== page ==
December 4th, 2018
Marriott is not providing credit monitoring protection for their customers affected by the breach of some 500 million records, as is usually the case for large-scale breaches. Up to this point they have instead engaged Kroll, a security firm, who are offering at no charge to affected individuals in Canada, the U.S. and the UK Kroll's identity monitoring service called WebWatcher. Identity monitoring is different than credit monitoring. Rather than monitoring credit inquiries that show up on your credit file at the credit agencies like Equifax, Experian and Transunion, WebWatcher monitors the Internet for any of your information that was stolen in the breach, ostensibly to catch when it surfaces on the web or dark web.
This is a concern for at least two reasons. First, it requires the individual applying for the monitoring service to provide to Kroll (and in part to CSIdentity Corporation, an Experian company, that is a third-party data and service provider) the personal and financial information that was lost in the breach. This new database of that personal information becomes yet another target for cyberthieves, and the handling of that information and Kroll's /CSIdentity's security comes into question. Second, buying into the idea that WebWatcher can comprehensively find stolen information on the Internet is questionable. Cybercriminals often keep stolen information offline on their own servers and delay using or selling it. It may not surface until after the free service period for the monitoring expires.
But this is also not to imply that credit monitoring is a cure-all to protect your interests if your personal information has been stolen. Credit monitoring only monitors your credit bureau file for activity such as credit inquiries to issue credit. It does not cover the myriad other illegal and profitable activities that cyber criminals use your stolen personal information for, including taking out new services in your name such as cable or cell phone services, using your identity to create money-laundering accounts, create illegal passports, driver's license, health cards, etc., attacks on brokerage and retirement accounts, tax fraud, social security fraud, etc. Credit monitoring detects none of those activities.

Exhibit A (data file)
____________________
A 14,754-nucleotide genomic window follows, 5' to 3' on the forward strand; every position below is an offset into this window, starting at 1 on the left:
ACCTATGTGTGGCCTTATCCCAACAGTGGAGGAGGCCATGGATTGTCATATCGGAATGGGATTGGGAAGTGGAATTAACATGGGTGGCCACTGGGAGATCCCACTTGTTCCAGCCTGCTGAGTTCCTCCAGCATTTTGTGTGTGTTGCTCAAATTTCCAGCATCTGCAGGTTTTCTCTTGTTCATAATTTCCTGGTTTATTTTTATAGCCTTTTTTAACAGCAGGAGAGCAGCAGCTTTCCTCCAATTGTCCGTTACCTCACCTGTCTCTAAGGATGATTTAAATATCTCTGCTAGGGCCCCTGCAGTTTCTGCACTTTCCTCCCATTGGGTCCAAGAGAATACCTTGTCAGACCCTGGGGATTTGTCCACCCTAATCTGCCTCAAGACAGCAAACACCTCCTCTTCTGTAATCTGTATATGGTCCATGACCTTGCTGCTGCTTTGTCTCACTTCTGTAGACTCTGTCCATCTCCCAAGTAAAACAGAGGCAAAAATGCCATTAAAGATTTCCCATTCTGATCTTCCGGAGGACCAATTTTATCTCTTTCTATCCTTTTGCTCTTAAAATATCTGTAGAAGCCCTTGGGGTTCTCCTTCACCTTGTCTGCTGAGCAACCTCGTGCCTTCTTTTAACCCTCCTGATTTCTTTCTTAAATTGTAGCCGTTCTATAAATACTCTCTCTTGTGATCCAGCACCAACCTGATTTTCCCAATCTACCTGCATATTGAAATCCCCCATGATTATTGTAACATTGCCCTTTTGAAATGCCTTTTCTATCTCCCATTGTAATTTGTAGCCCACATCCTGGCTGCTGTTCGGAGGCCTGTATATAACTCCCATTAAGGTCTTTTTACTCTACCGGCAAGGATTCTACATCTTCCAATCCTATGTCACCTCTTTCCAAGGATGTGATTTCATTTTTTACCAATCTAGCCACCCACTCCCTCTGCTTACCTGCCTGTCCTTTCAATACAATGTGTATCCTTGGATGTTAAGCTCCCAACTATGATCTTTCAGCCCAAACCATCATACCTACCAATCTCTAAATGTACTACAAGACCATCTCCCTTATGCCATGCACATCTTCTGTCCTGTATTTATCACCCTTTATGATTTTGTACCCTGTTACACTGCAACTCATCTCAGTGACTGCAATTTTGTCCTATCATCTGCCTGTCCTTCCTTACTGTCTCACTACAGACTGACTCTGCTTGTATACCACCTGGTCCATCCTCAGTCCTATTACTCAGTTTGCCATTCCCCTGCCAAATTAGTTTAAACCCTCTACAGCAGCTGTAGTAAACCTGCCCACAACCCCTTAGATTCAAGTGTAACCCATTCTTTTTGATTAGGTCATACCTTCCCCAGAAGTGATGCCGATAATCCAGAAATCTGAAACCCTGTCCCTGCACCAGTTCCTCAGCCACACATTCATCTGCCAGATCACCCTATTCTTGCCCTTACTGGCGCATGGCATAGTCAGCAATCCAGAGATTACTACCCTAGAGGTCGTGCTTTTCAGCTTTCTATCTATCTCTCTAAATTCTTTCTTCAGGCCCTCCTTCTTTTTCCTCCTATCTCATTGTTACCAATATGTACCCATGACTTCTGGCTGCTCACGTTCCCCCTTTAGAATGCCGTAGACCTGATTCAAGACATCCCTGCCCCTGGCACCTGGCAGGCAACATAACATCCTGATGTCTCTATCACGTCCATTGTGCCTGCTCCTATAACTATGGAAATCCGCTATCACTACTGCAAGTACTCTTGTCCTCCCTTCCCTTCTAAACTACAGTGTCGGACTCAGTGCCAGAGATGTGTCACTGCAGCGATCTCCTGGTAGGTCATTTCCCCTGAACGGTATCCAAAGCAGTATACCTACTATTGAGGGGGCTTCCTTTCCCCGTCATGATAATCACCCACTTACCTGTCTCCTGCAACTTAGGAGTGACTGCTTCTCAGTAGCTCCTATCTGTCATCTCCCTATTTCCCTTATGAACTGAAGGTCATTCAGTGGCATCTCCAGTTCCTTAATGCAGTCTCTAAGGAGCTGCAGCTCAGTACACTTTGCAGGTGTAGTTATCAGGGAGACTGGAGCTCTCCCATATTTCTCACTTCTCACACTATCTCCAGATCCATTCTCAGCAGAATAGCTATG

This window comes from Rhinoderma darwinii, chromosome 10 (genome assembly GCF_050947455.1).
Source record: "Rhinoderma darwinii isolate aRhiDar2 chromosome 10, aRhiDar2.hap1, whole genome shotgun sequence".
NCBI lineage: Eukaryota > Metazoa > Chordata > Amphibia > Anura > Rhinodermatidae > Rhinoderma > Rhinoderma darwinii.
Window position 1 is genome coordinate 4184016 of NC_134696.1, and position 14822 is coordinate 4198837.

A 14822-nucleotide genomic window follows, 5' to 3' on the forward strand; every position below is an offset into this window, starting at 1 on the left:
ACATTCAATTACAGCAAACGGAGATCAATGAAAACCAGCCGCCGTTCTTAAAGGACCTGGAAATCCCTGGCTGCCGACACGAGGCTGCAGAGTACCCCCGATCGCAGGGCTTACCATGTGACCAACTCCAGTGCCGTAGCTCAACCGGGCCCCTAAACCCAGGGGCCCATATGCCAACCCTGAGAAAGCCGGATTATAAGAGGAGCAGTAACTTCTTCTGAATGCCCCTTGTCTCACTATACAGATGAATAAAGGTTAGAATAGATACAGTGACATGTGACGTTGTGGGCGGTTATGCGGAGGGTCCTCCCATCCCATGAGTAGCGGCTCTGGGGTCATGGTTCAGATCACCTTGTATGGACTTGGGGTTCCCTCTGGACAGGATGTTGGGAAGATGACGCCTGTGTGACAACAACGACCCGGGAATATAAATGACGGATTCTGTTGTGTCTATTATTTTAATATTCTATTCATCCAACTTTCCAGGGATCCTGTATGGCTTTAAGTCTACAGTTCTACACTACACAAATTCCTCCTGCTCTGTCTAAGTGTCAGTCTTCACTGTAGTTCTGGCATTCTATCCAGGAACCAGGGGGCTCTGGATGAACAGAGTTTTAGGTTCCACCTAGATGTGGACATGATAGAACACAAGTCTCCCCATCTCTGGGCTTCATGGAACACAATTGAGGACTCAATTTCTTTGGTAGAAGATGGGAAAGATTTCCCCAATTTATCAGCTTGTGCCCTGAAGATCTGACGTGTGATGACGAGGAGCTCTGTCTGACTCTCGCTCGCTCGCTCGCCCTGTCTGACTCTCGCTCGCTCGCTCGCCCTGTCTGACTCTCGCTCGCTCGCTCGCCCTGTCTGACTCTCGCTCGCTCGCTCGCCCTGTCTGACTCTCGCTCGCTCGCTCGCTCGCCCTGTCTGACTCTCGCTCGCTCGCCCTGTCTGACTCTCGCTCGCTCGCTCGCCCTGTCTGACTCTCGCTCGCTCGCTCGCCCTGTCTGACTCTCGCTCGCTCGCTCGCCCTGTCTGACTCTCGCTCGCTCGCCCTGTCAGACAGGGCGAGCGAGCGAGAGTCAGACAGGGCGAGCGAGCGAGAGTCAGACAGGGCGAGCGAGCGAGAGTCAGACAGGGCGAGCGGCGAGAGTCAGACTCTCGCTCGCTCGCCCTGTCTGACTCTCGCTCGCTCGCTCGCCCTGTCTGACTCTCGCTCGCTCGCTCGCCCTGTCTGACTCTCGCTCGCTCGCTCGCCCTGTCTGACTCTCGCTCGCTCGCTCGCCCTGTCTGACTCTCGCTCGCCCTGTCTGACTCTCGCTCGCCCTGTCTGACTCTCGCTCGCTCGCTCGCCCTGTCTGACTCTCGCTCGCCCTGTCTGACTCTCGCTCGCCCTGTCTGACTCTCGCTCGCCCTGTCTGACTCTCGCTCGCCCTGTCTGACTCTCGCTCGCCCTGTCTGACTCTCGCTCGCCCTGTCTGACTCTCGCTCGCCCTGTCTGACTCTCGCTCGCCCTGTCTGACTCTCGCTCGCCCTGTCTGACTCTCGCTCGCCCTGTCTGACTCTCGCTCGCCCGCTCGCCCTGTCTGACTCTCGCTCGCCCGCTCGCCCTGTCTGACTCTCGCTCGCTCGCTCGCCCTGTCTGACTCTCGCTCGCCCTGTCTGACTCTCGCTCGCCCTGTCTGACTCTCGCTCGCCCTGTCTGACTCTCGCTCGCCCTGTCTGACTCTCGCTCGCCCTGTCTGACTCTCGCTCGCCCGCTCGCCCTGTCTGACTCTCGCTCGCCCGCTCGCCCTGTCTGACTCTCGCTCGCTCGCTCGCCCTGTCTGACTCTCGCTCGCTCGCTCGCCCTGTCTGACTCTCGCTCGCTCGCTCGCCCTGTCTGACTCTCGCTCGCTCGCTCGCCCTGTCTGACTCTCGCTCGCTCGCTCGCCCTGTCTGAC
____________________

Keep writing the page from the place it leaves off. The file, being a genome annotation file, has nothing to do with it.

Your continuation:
Kroll says on their website that WebWatcher can "detect more types of identity theft than credit monitoring alone". So, the inference is there that this is a complement to credit monitoring, not a replacement or better solution.
Lawsuits against Marriott are already emerging. We are sure they will respond to both regulatory requirements and the court-of-public-opinion to do the right thing to protect their brand, and their customers. It may be that offering both identity monitoring and credit monitoring, a layered approach, much like how we build cyber defense strategies, would be the better solution.
What should I do?
Along with our recommendations in the original security alert found here, consider putting a credit freeze on your credit file, or a fraud alert. A credit freeze locks out anyone from accessing your file at the credit bureaus, which is usually done before issuing credit. You must specifically unlock your file if you are applying for credit somewhere. A fraud alert informs you if someone has accessed your file to establish credit somewhere and warns credit grantors to contact you before approving credit. It is up to a credit issuer to decide if they will take any action or contact you before issuing credit when they see an alert on your file. Unfortunately, Canadian credit monitoring agencies do not allow Canadians to put a credit freeze on their credit file, as is available in the U.S. and other countries.
NPC will continue to monitor this incident and will provide information for significant new developments as it may affect you.
Krebs on Security - Are Credit Monitoring Services Worth It?
Kroll - Identity Monitoring
Kroll - Starwood Guest Reservation Database Security Incident
The Wall Street Journal - Marriott's Starwood Missed Chance to Detect Huge Data Breach Years Earlier, Cybersecurity Specialists Say